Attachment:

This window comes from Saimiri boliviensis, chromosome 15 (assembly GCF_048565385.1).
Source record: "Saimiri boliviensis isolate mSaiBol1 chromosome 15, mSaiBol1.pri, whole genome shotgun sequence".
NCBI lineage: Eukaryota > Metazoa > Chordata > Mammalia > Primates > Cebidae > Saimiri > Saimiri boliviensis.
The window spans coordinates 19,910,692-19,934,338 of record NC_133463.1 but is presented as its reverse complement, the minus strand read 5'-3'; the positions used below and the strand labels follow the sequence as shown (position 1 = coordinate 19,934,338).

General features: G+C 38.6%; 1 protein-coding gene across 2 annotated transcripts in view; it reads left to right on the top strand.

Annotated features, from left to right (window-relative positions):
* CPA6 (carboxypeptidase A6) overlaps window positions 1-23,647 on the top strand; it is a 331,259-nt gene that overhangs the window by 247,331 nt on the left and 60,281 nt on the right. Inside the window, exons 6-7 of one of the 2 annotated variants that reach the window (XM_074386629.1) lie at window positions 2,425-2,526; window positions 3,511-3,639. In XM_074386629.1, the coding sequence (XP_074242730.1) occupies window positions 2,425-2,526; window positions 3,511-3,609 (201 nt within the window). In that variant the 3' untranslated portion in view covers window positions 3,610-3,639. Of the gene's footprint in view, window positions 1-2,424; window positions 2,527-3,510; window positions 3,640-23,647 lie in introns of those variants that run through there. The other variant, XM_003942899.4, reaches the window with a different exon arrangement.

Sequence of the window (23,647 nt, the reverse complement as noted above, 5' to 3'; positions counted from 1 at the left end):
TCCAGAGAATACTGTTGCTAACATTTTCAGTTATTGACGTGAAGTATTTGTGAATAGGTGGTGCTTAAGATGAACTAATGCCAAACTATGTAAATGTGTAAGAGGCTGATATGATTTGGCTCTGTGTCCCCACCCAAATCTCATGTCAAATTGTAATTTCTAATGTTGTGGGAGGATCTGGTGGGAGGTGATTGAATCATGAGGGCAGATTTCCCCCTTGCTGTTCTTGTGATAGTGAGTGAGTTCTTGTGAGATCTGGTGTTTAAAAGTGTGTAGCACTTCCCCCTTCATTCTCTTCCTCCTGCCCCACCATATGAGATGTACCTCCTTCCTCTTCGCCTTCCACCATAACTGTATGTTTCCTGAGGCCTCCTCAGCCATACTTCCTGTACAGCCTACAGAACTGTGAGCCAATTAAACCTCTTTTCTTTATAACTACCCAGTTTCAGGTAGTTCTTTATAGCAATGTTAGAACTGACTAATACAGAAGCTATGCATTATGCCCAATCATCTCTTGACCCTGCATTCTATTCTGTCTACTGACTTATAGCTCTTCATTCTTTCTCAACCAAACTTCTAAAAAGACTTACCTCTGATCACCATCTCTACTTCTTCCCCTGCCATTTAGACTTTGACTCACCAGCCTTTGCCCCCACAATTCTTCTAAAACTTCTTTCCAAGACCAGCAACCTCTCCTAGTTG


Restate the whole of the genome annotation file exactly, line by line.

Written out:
This window comes from Saimiri boliviensis, chromosome 15 (assembly GCF_048565385.1).
Source record: "Saimiri boliviensis isolate mSaiBol1 chromosome 15, mSaiBol1.pri, whole genome shotgun sequence".
NCBI lineage: Eukaryota > Metazoa > Chordata > Mammalia > Primates > Cebidae > Saimiri > Saimiri boliviensis.
The window spans coordinates 19,910,692-19,934,338 of record NC_133463.1 but is presented as its reverse complement, the minus strand read 5'-3'; the positions used below and the strand labels follow the sequence as shown (position 1 = coordinate 19,934,338).

General features: G+C 38.6%; 1 protein-coding gene across 2 annotated transcripts in view; it reads left to right on the top strand.

Annotated features, from left to right (window-relative positions):
* CPA6 (carboxypeptidase A6) overlaps window positions 1-23,647 on the top strand; it is a 331,259-nt gene that overhangs the window by 247,331 nt on the left and 60,281 nt on the right. Inside the window, exons 6-7 of one of the 2 annotated variants that reach the window (XM_074386629.1) lie at window positions 2,425-2,526; window positions 3,511-3,639. In XM_074386629.1, the coding sequence (XP_074242730.1) occupies window positions 2,425-2,526; window positions 3,511-3,609 (201 nt within the window). In that variant the 3' untranslated portion in view covers window positions 3,610-3,639. Of the gene's footprint in view, window positions 1-2,424; window positions 2,527-3,510; window positions 3,640-23,647 lie in introns of those variants that run through there. The other variant, XM_003942899.4, reaches the window with a different exon arrangement.

Sequence of the window (23,647 nt, the reverse complement as noted above, 5' to 3'; positions counted from 1 at the left end):
TCCAGAGAATACTGTTGCTAACATTTTCAGTTATTGACGTGAAGTATTTGTGAATAGGTGGTGCTTAAGATGAACTAATGCCAAACTATGTAAATGTGTAAGAGGCTGATATGATTTGGCTCTGTGTCCCCACCCAAATCTCATGTCAAATTGTAATTTCTAATGTTGTGGGAGGATCTGGTGGGAGGTGATTGAATCATGAGGGCAGATTTCCCCCTTGCTGTTCTTGTGATAGTGAGTGAGTTCTTGTGAGATCTGGTGTTTAAAAGTGTGTAGCACTTCCCCCTTCATTCTCTTCCTCCTGCCCCACCATATGAGATGTACCTCCTTCCTCTTCGCCTTCCACCATAACTGTATGTTTCCTGAGGCCTCCTCAGCCATACTTCCTGTACAGCCTACAGAACTGTGAGCCAATTAAACCTCTTTTCTTTATAACTACCCAGTTTCAGGTAGTTCTTTATAGCAATGTTAGAACTGACTAATACAGAAGCTATGCATTATGCCCAATCATCTCTTGACCCTGCATTCTATTCTGTCTACTGACTTATAGCTCTTCATTCTTTCTCAACCAAACTTCTAAAAAGACTTACCTCTGATCACCATCTCTACTTCTTCCCCTGCCATTTAGACTTTGACTCACCAGCCTTTGCCCCCACAATTCTTCTAAAACTTCTTTCCAAGACCAGCAACCTCTCCTAGTTG